The Exclusionary Rule in Federal Habeas Proceedings

The Fourth Amendment prohibits unreasonable searches and seizures.  When evidence is found or seized during an unconstitutional search or seizure, the evidence is generally not admissible in Court.  This is known as the exclusionary rule.

Typically, the exclusionary rule is enforced by litigating a motion to suppress.  That is, a defendant must file a motion to suppress the evidence and the government has the burden of proving that the evidence was not seized in violation of the Constitution.  If a defendant is unsatisfied with the trial court’s disposition of the motion, the issue of suppression may be raised again on direct appeal and (potentially) during state post-conviction proceedings.
However, the application of the exclusionary rule to evidence seized in violation of the Fourth Amendment is generally not litigated on federal habeas corpus review. In Stone v. Powell, 428 U.S. 465 (1976), the United States Supreme Court held that a state prisoner may not be granted federal habeas corpus relief on the ground that evidence obtained in an unconstitutional search or seizure was introduced at his trial.  According to the Supreme Court, the rationale for their holding was the minimal deterrent effect on law enforcement in relation to the costs of doing so.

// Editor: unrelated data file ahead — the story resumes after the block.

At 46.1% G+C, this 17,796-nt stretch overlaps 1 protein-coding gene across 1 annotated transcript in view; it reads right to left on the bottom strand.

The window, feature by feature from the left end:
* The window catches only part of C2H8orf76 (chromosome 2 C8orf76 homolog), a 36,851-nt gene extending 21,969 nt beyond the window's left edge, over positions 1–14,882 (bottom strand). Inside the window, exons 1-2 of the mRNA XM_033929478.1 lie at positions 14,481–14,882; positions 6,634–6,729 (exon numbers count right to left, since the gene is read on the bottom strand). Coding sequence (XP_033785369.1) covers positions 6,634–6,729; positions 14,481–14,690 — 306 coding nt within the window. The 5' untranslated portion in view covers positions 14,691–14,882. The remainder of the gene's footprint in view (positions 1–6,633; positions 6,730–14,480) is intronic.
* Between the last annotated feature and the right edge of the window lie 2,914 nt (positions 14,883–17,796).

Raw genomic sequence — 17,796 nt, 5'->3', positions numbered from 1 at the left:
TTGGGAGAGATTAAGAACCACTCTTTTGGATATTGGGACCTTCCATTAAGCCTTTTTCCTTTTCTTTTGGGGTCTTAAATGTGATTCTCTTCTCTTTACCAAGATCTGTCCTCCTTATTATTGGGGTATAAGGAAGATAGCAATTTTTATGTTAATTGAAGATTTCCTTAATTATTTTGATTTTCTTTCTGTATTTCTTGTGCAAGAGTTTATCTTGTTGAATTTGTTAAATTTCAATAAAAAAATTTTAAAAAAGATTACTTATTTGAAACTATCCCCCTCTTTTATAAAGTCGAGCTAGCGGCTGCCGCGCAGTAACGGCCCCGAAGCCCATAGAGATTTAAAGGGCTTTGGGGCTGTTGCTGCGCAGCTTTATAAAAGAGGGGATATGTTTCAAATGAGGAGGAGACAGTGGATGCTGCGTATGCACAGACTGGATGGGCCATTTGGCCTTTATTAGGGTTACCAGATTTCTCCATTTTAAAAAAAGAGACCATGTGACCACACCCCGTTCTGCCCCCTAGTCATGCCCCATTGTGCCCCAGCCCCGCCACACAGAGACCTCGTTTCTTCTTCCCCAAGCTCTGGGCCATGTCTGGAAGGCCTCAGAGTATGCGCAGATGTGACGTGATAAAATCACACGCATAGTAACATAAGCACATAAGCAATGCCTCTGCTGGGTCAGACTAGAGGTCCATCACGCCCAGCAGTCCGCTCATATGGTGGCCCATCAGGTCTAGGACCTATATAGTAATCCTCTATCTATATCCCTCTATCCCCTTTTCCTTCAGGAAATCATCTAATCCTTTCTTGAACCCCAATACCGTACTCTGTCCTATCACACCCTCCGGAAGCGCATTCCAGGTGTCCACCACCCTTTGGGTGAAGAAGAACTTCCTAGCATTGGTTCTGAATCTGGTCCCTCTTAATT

There are two exceptions to this rule. First, the Supreme Court in Powell explicitly limited the rule to those situations in which the State provided an opportunity for full and fair litigation of a Fourth Amendment claim. In other words, if a state prisoner can convince a federal habeas court that he or she was denied a meaningful opportunity to litigate his or her Fourth Amendment challenge, the Stone rule will not prevent the petitioner from raising the issue in a habeas corpus proceeding. Second, suppression issues can be tangentially raised under the Sixth Amendment and a claim of ineffective assistance of counsel. For example, a habeas petitioner could challenge counsel’s failure to seek suppression on his or her behalf or the effectiveness of counsel’s representation during the litigation of his or her suppression motion.  In either of these two scenarios, the probable merits of the suppression issue would need to be established for the petitioner to be entitled to relief.